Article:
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International trade shows strong growth after setback last year

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International trade has bounced back from the pandemic, with strong growth over the past year.

Wellington Harbour

Logs on the wharf at CentrePort Wellington before being loaded onto cargo ships (file photo).
Photo: RNZ / Angus Dreaver

An annual Trade Trends & Insights publication for 2021 report by legal firm Chapman Tripp indicates global merchandise trade rose nearly 11 percent in 2021, after dropping 5.3 percent in 2020.

Trade had been supported by fiscal and monetary stimuli advanced by governments and central banks in all the major economies, the report said, but there were many challenges still to be met and the solutions in many cases remained elusive.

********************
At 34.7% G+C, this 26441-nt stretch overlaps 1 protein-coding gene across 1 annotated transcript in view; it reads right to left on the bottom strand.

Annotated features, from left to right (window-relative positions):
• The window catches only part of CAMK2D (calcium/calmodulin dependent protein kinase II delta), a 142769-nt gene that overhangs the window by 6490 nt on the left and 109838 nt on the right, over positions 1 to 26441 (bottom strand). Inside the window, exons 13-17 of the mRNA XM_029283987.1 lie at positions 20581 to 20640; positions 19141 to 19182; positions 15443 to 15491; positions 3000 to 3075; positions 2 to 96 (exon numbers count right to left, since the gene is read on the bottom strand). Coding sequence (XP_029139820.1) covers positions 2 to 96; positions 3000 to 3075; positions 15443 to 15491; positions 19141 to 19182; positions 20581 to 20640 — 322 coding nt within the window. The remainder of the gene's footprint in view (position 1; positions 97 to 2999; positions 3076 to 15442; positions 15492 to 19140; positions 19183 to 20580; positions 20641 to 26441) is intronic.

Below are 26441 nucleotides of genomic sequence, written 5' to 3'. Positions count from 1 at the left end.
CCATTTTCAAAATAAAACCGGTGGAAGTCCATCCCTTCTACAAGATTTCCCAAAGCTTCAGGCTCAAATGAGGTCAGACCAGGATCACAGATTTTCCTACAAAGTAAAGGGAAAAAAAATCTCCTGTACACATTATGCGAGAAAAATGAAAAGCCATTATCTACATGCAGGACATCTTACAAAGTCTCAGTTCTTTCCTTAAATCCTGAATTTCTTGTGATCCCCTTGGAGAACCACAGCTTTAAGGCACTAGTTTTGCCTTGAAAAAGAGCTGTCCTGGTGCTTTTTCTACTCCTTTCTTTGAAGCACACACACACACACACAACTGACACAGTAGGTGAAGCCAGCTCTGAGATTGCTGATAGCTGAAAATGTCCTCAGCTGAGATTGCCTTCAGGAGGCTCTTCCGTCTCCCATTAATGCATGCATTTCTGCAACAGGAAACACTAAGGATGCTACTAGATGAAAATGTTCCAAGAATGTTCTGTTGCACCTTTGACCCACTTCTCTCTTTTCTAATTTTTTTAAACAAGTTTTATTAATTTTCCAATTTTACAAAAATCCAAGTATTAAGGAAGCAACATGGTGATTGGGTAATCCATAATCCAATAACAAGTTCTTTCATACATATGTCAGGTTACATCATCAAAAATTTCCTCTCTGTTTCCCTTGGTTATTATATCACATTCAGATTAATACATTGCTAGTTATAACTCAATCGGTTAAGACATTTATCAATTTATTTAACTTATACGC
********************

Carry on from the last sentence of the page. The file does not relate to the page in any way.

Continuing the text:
The World Trade Organisation continued to flounder with no clear pathway in prospect to address the concerns raised by the US and the ongoing broader need for reform, it said.

The postponement of the 12th biannual WTO Ministerial Conference because of the latest Covid-19 variant Omicron was not helpful.

The change of administration in the US had taken some of the heat out of the US-China dialogue but serious tensions remained, as did most of the Trump-era tariffs, it said.

“Hopes that President Biden might bring the US back into the Comprehensive and Progressive Trans-Pacific Partnership (CPTPP) tent seem likely to be disappointed.”

A thaw in relations between New Zealand’s third and first largest trading partner would be positive.

Another challenge for New Zealand was the need for greater disclosure about its response to global issues, including climate change, the growing pressure on natural resources and an increasing focus on the relief of poverty, gender equality, and indigenous and worker’s rights.

The report noted modern slavery laws had been passed in several jurisdictions, including Australia, with New Zealand likely to follow.

“The Australian Modern Slavery Act captures businesses operating in Australia with consolidated revenues of more than AU$100m – which means that a number of New Zealand companies are caught.”

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